Reading comprehension strategies grounded in science

Once we learn how to read, it’s automatic—but the complex, multifaceted process of learning to read doesn't come naturally to early readers. Our brains don't just know that certain marks on a page or screen are designed to represent sounds, or meanings. That’s why we have to teach reading, explicitly and systematically.

By Amplify Staff | June 27, 2024

When we teach reading using what science (specifically the Science of Reading) tells us, we guide the brain to start recognizing and understanding those letters, syllables, and words. And the most effective reading comprehension strategies depend not only on explicit instruction, but on building background knowledge.

Comprehension instruction: Breaking it down

According to the Simple View of Reading, two cognitive capacities are required for proficient reading: (1) decoding, and (2) language comprehension.

“Reading comprehension is the product, not the sum, of those two components,” says Dr. Jane Oakhill, professor of experimental psychology at the University of Sussex. “If one of them is zero, then overall reading ability is going to be zero.”

As Oakhill explains further on Science of Reading: The Podcast, each component contains its own set of distinct skills and processes. It’s crucial to help students develop all of these capacities.

Building mental models for new information

Some readers are great at decoding but struggle with language comprehension. Why might that be—and how can you support them?

Here’s some context: After you read this paragraph, you aren’t likely to recall the precise wording—but you will probably remember the idea. Researchers use the term mental model to describe the cognitive strategies for the structure you create in your mind to perform this feat of comprehension.

Historically, educators have thought about the process of comprehension — everything that happens after each word is recognized — as a black box. But now we know that there are two levels of comprehension at work: comprehension processes and comprehension products.

Comprehension processes are the steps you take to build a mental model of a text during reading. Comprehension products refer to the work you are able to do with that model after reading.

Think of the process of building a mental model as a sort of micro-comprehension. Weaker comprehenders build weaker models, so they may struggle when asked to create a narrative text summary, identify a theme, put together predictions, or describe key details of a character’s evolving beliefs.

By actively engaging with text, connecting prior knowledge, utilizing graphic organizers, receiving explicit instruction, and exploring new information, students can learn to build robust mental models that enhance their comprehension of the text. These mental models serve as frameworks for understanding, organizing, and synthesizing information, which then leads to improved comprehension, retention, and critical thinking.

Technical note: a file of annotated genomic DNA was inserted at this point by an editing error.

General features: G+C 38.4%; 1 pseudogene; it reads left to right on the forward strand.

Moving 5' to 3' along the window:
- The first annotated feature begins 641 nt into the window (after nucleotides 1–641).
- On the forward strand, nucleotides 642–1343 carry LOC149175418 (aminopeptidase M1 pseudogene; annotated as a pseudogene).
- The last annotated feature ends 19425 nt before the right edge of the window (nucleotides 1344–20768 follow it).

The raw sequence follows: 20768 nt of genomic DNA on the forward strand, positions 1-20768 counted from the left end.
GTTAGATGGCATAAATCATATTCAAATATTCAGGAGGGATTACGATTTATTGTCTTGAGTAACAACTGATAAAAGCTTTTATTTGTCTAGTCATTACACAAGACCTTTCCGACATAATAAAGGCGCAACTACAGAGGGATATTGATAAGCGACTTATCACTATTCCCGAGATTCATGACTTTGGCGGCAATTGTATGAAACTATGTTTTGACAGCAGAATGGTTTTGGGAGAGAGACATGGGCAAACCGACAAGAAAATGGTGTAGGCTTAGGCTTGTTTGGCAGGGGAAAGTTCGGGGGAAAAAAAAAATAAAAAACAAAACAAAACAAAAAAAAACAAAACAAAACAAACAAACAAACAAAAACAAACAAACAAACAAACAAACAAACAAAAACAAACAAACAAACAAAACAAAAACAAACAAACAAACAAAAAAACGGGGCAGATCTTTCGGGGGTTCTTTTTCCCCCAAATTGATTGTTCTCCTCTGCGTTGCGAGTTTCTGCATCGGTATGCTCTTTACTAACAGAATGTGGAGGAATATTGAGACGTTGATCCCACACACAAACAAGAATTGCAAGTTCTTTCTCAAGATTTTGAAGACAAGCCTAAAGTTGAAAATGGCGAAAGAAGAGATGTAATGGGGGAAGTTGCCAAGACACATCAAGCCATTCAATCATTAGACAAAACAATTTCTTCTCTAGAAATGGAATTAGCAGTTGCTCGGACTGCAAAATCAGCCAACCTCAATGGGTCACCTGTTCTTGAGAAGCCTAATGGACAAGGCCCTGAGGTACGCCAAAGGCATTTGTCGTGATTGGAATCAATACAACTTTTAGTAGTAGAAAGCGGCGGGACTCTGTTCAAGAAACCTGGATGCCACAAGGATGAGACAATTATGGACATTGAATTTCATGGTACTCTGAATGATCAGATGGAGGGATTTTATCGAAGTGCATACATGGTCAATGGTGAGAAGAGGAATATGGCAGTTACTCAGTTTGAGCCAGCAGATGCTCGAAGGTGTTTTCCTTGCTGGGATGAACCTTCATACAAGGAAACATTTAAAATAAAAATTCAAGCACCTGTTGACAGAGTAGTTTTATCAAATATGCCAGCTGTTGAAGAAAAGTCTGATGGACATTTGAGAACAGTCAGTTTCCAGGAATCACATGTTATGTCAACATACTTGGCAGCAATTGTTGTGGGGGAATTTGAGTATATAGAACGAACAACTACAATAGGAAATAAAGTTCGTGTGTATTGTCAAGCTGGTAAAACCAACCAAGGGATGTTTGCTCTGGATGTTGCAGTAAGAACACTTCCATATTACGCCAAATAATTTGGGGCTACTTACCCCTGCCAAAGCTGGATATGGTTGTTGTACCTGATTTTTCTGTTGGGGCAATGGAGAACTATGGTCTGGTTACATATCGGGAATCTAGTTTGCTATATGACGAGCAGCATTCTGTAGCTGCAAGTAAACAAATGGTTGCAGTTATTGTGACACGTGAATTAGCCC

Researchers have identified as many as 17 comprehension processes that affect students’ ability to build and use their mental models. The following are a few of the comprehension processes that weak comprehenders most commonly struggle with, and that with practice, can be targeted for skill development and improved overall comprehension.

  • Anaphora (using pronouns to refer to an earlier word or phrase): Some readers struggle to process pronoun relationships (Megherbi & Ehrlich, 2005), identify antecedents, and answer questions that require resolution of anaphora (Yuill & Oakhill, 1988).
  • Gap-filling inference: When reading the sentence “Carla forgot her umbrella and got soaking wet,” more skilled readers will conclude that it rained. A lack of awareness of when and how to activate background knowledge to fill in gaps may hinder a student’s ability to make inferences and comprehend the text as a whole (Cain & Oakhill, 1999).
  • Marker words: Writers use connective words (e.g., so, though, and yet), structure cues (e.g., meanwhile), and predictive cues (e.g., “There are three reasons why…”) to signal ways that text fits together. Students with limited knowledge of the meaning and function of these words may struggle with the meaning of the text (Oakhill, et al., 2015).
  • Comprehension monitoring: When proficient readers encounter difficulty, they tend to stop, reread, and try to figure it out. Less proficient readers may just keep going or fail to recognize that what they’re reading doesn’t fit their mental model.

Two strategies that you can employ in your classroom to guide students in comprehension strategy instruction:

  • Graphic organizers: Use graphic organizers such as concept maps, story maps, or Venn diagrams to help students learn to visually organize information and relationships within the text. Visualization enhances comprehension (Graesser, et al., 1994). As the text progresses, students can refer to and update their models.